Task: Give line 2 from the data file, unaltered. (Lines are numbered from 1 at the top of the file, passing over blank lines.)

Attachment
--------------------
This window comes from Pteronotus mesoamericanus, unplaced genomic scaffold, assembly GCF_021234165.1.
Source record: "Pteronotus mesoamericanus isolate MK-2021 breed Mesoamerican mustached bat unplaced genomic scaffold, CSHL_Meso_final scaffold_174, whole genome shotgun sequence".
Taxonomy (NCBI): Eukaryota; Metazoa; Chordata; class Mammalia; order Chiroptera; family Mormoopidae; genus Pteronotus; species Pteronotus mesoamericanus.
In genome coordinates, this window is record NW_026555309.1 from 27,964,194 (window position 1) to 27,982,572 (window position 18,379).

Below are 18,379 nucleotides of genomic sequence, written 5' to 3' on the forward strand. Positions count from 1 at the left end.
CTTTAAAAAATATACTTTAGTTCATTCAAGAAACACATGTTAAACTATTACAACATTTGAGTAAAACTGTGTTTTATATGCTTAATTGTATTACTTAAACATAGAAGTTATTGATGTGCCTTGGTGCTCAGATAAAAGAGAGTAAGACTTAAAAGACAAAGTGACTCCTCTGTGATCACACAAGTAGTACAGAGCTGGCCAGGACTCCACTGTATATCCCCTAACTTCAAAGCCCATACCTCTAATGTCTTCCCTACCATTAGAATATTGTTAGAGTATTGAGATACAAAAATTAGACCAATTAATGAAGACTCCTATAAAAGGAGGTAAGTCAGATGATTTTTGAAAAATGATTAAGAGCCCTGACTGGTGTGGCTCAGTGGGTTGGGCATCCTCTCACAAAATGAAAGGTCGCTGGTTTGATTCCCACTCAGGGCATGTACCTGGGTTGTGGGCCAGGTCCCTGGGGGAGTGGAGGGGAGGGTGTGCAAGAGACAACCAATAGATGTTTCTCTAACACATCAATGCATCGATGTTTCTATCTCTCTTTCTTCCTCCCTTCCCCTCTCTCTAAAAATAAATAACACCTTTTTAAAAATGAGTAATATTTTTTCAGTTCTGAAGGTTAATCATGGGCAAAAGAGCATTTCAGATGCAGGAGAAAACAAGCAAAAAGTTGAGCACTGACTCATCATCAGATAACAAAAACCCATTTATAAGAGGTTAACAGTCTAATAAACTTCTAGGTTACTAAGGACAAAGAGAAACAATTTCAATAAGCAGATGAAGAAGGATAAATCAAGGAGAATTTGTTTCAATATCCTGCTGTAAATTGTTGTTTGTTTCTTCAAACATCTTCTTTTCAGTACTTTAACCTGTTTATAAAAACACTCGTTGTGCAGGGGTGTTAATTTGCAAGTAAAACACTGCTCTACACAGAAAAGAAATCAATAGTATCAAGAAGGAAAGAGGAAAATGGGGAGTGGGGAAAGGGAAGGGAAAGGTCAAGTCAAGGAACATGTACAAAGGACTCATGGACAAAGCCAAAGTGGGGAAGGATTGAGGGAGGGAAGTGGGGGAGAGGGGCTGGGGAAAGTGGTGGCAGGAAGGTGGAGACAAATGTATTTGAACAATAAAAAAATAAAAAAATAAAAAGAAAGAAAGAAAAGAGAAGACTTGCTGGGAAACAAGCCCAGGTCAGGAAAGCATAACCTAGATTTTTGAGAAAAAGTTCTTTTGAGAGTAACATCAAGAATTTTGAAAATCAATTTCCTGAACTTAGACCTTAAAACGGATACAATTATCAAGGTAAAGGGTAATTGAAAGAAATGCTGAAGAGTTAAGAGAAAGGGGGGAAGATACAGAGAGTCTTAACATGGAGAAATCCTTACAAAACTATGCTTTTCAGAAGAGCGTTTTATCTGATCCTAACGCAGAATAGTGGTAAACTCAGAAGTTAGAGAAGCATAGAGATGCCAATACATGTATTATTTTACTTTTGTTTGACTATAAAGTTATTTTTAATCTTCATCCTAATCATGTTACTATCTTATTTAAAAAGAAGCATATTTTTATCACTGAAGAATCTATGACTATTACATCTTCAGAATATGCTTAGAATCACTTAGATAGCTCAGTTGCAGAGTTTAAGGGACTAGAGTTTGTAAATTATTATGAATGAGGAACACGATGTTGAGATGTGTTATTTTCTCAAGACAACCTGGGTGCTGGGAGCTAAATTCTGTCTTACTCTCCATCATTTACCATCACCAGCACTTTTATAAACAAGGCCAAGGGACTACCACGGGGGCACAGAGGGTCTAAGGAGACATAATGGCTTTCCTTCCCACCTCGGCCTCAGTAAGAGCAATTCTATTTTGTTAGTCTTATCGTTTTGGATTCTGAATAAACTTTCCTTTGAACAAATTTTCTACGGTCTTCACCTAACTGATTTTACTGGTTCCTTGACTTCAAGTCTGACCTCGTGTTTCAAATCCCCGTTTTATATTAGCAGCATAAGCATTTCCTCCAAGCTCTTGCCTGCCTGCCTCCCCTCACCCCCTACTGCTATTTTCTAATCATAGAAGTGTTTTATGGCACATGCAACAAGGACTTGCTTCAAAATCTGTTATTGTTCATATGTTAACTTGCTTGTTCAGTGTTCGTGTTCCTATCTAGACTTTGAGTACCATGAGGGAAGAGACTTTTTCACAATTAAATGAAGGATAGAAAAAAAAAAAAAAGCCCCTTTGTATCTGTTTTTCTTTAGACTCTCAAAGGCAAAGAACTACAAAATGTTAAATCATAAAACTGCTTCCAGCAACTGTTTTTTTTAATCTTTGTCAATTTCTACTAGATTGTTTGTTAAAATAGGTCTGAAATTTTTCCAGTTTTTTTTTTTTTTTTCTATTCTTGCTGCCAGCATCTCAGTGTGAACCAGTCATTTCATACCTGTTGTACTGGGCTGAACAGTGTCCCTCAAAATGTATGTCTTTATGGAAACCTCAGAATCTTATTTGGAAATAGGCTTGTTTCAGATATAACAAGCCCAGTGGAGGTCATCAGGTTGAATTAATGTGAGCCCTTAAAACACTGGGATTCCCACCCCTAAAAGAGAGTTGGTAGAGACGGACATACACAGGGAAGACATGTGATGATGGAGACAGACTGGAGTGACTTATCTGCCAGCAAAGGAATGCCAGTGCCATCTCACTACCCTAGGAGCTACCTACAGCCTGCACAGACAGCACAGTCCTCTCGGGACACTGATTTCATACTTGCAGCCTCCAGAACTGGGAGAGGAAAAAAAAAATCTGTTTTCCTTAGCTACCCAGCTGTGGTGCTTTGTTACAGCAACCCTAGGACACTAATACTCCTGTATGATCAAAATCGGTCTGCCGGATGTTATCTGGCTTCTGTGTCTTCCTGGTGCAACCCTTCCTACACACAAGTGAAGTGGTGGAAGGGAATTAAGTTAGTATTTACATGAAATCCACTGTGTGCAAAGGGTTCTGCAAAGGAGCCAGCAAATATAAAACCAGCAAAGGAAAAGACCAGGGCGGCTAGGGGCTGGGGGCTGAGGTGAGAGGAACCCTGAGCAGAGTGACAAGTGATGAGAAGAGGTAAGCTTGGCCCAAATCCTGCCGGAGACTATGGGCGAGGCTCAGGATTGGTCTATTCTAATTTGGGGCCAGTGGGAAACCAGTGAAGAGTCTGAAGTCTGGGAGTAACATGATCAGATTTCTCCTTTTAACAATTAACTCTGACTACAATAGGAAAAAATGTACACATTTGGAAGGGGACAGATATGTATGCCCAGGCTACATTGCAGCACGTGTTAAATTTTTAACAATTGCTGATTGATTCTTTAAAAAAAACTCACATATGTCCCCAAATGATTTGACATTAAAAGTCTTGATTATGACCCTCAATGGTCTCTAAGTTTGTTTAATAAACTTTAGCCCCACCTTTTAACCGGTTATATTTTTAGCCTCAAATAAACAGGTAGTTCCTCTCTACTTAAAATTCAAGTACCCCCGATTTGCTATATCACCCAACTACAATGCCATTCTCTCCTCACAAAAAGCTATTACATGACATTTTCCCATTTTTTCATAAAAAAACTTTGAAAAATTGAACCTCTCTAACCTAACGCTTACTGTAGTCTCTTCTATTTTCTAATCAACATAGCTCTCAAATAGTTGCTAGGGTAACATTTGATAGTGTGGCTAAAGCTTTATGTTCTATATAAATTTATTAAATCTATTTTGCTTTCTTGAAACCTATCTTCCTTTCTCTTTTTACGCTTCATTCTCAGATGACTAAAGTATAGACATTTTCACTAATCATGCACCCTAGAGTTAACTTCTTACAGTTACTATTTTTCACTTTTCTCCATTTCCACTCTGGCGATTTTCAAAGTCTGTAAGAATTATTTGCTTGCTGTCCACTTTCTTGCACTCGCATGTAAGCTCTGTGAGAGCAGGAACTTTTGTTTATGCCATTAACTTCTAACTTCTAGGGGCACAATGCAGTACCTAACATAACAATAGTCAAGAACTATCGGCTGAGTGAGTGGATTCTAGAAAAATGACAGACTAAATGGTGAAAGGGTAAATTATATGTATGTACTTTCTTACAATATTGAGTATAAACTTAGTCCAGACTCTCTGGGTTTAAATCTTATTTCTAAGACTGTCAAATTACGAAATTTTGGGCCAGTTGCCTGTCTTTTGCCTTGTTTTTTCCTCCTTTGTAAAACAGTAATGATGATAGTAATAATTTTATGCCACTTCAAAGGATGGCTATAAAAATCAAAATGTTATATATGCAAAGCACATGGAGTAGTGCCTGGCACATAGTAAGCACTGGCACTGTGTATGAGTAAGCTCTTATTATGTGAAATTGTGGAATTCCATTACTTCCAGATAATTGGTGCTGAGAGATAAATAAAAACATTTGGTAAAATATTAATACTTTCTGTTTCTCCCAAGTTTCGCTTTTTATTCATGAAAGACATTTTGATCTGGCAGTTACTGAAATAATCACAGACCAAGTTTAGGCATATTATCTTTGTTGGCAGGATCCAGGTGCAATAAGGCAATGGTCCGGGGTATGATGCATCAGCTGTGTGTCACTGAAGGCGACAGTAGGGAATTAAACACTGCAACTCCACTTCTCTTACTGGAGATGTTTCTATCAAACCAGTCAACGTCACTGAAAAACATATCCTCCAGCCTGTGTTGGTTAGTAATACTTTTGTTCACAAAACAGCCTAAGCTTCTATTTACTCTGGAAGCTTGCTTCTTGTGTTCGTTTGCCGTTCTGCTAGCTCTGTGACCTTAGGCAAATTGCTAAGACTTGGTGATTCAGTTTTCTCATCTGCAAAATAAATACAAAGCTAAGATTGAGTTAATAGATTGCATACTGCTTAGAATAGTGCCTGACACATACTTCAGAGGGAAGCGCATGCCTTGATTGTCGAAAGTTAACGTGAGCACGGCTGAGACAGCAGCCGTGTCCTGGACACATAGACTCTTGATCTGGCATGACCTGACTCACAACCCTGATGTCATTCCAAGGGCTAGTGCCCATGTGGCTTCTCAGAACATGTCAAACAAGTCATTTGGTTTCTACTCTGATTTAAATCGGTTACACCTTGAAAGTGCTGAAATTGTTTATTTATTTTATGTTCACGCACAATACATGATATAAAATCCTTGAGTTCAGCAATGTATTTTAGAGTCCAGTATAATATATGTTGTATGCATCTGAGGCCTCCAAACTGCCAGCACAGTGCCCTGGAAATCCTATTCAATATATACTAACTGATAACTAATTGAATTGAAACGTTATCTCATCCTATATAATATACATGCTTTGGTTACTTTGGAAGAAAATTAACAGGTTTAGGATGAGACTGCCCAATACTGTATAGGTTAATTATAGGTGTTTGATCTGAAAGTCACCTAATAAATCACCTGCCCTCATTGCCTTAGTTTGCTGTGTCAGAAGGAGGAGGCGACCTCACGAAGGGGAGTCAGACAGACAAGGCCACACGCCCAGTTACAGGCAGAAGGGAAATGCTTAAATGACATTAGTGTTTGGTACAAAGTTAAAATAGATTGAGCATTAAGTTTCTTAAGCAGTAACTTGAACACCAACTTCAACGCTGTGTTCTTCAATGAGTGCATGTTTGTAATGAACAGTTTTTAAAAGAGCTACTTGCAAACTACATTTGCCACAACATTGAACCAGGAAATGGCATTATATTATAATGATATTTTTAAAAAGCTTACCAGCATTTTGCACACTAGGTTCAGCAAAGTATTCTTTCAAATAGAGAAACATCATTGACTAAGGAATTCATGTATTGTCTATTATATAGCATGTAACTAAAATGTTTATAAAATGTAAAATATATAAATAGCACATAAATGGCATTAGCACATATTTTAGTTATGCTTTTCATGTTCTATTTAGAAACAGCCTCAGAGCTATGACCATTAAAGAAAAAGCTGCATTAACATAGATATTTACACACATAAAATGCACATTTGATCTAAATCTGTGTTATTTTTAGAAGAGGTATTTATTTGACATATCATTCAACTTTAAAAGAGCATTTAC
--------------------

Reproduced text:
Source record: "Pteronotus mesoamericanus isolate MK-2021 breed Mesoamerican mustached bat unplaced genomic scaffold, CSHL_Meso_final scaffold_174, whole genome shotgun sequence".